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LNG regas capacity is outstripping new liquefaction plant at a rapid rate


The ratio of regasification capacity to LNG liquefaction is set to grow rapidly over the next five years.


OECD Asia's share of world regasification capacity could shrink from over 50% now to less than 20% in only five years. Contrary to expectations, building LNG import capacity may not result in enhanced security of supply, rather power is shifting upstream to a small band of major producers.


Consumption of gas has grown fast and marginal demand is dependent on the supply of imported coal and oil.


LNG regasification capacity is streaking ahead of increases in liquefaction plant, according to data compiled by Platts LNG Daily's terminal and liquefaction plant trackers.


Based on existing capacity, terminals under construction, approved or that have applied for approval, world regasification capacity will end 2008 at 448.2 Bcm a year.


Liquefaction capacity will rise to 254.1 Bcm/yr or 191.5 million tons/yr, giving a ratio (see chart) of 1.76 Bcm/yr regasification capacity for each one Bcm/yr of liquefaction.


By 2013, based on the same criteria, liquefaction capability will have increased to 419.1 Bcm/yr as opposed to world regasification capacity of 1,351.55 Bcm/yr, a ratio of 3.22 to 1.


There are in addition a huge number of projects on both the supply and demand side that are at the proposal stage. On the liquefaction side, there are an additional 54 project proposals worldwide, while on the regasification side there are 91 projects proposed.


Major buyers


Recent rises in the price of spot LNG cargoes, close to $20/MMBtu, reflect Japan's dominant position in the LNG market.


Owing to its lack of domestic energy resources, and early adoption of LNG, the country currently accounts for 40.1% of world regasification capacity (see chart).


Japan has both the money and infrastructure to absorb spot LNG, if it needs to do so. Having negligible domestic gas production, Japan's marginal LNG demand is heavily influenced by the availability of alternative energy supplies, rather than the supply/demand balance of competitive local gas markets.


In January, cold weather pushed Japanese power consumption to record levels at the same time as a major proportion of the country's nuclear fleet was off line.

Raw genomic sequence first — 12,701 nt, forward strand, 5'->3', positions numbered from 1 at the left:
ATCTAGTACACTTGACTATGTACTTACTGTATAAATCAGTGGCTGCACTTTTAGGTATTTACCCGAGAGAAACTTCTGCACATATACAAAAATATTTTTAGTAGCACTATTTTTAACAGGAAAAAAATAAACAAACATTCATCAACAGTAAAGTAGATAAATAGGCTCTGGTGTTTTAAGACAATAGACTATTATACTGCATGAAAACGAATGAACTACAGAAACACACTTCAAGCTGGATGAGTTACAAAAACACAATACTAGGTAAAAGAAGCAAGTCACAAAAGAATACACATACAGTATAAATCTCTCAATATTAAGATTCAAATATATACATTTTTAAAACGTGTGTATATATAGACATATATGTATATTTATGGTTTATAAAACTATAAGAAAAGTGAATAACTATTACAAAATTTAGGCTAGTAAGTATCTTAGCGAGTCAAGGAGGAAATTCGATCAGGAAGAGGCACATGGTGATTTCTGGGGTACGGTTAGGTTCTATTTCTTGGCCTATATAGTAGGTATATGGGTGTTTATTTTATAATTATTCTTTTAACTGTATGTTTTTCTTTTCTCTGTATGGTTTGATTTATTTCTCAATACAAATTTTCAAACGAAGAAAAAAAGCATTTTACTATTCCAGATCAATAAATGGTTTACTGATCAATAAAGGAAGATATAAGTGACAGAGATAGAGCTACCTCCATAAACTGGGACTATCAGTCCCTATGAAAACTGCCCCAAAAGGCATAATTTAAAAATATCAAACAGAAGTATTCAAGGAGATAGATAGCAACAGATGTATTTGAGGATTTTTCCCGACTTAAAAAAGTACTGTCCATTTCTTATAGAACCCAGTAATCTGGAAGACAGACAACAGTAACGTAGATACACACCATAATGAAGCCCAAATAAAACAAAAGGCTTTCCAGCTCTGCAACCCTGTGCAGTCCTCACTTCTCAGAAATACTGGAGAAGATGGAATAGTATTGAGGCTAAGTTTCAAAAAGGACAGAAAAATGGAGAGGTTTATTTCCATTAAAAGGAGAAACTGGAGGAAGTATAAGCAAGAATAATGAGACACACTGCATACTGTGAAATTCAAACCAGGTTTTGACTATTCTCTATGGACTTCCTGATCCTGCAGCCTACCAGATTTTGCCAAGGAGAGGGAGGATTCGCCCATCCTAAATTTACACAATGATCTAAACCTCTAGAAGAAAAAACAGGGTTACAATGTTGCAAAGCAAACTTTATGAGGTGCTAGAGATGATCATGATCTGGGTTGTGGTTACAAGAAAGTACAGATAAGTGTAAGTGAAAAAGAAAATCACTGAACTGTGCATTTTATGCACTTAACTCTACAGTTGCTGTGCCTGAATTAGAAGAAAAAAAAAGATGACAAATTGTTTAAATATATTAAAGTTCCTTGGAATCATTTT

Most notably, Japan's largest utility, the Tokyo Electric Power Company, had two-fifths of its 17.31 GW nuclear capacity out of action, owing mainly to an earthquake which hit its 8.21 GW Kashiwazaki-Kariwa nuclear plant in July 2007.


Japan has plans to build more gas-fired power plant and convert others to natural gas from coal and oil, indicating that its demand for gas will rise in future.


According to data from Japan's Federation of Electric Power Companies, the country has total LNG-fuelled plant capacity of about 54 GWs, or just over 20% of total power generating capacity, while around 27.3 GWs is coal-fired with a further 34 GWs accounted for by heavy fuel oil or direct-run crude oil.


Japan has relatively few plans to increase its regasification capacity. Only one new terminal has been approved, which should add 4.5 Bcm/yr capacity in 2010, although a further four projects are at the proposal stage.


South Korea is in a similar position. With little domestic gas production, it is the world's second largest importer of LNG after Japan.


Consumption of gas has grown fast and marginal demand is dependent on the supply of imported coal and oil, as well as nuclear capacity.


South Korea accounts for 12.6% of world regasification capacity, but despite growing gas demand has no new terminals planned, with the exception of one project at the proposal stage with capacity of just 2 Bcm/yr.


Together, Japan and South Korea make up just over half of the world's total regasification capacity. Import data suggests that terminal utilization runs at an average of about 50%-60%, indicating that the lack of new construction is no barrier to increases in LNG imports over the next five years.


Nevertheless, based on forecasts of new construction around the world, Japan and South Korea will face more competition and soon. Their combined proportion of regasification capacity is expected to shrink dramatically from 53.5% now to just 18.1% by 2013.


Next page: LNG consumption drifts towards the Atlantic


Created: March 12, 2008


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